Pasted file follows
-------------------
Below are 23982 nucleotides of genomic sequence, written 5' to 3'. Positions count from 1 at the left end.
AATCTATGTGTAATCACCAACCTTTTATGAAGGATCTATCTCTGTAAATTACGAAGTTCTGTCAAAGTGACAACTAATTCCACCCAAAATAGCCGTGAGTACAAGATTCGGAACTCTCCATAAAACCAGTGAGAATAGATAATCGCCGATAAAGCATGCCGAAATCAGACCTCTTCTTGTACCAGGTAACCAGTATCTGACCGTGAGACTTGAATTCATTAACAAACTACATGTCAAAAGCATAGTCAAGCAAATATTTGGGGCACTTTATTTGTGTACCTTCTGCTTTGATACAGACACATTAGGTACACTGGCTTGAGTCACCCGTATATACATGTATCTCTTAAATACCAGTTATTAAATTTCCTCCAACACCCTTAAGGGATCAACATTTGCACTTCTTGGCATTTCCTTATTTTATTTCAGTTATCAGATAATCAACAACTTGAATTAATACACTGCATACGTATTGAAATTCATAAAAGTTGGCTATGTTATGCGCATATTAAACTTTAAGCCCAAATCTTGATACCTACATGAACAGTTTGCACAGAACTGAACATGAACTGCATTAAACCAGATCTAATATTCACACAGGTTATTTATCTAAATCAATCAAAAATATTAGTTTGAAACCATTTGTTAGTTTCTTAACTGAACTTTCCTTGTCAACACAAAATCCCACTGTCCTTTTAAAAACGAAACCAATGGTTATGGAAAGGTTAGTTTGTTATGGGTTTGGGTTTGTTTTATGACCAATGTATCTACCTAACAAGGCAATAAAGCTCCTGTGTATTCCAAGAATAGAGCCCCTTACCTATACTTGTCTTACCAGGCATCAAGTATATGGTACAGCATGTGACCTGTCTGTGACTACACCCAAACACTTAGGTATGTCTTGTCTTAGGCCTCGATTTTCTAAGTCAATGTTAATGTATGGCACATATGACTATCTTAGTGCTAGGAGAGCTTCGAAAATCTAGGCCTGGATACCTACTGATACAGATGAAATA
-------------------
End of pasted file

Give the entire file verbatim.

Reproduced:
Below are 23982 nucleotides of genomic sequence, written 5' to 3'. Positions count from 1 at the left end.
AATCTATGTGTAATCACCAACCTTTTATGAAGGATCTATCTCTGTAAATTACGAAGTTCTGTCAAAGTGACAACTAATTCCACCCAAAATAGCCGTGAGTACAAGATTCGGAACTCTCCATAAAACCAGTGAGAATAGATAATCGCCGATAAAGCATGCCGAAATCAGACCTCTTCTTGTACCAGGTAACCAGTATCTGACCGTGAGACTTGAATTCATTAACAAACTACATGTCAAAAGCATAGTCAAGCAAATATTTGGGGCACTTTATTTGTGTACCTTCTGCTTTGATACAGACACATTAGGTACACTGGCTTGAGTCACCCGTATATACATGTATCTCTTAAATACCAGTTATTAAATTTCCTCCAACACCCTTAAGGGATCAACATTTGCACTTCTTGGCATTTCCTTATTTTATTTCAGTTATCAGATAATCAACAACTTGAATTAATACACTGCATACGTATTGAAATTCATAAAAGTTGGCTATGTTATGCGCATATTAAACTTTAAGCCCAAATCTTGATACCTACATGAACAGTTTGCACAGAACTGAACATGAACTGCATTAAACCAGATCTAATATTCACACAGGTTATTTATCTAAATCAATCAAAAATATTAGTTTGAAACCATTTGTTAGTTTCTTAACTGAACTTTCCTTGTCAACACAAAATCCCACTGTCCTTTTAAAAACGAAACCAATGGTTATGGAAAGGTTAGTTTGTTATGGGTTTGGGTTTGTTTTATGACCAATGTATCTACCTAACAAGGCAATAAAGCTCCTGTGTATTCCAAGAATAGAGCCCCTTACCTATACTTGTCTTACCAGGCATCAAGTATATGGTACAGCATGTGACCTGTCTGTGACTACACCCAAACACTTAGGTATGTCTTGTCTTAGGCCTCGATTTTCTAAGTCAATGTTAATGTATGGCACATATGACTATCTTAGTGCTAGGAGAGCTTCGAAAATCTAGGCCTGGATACCTACTGATACAGATGAAATA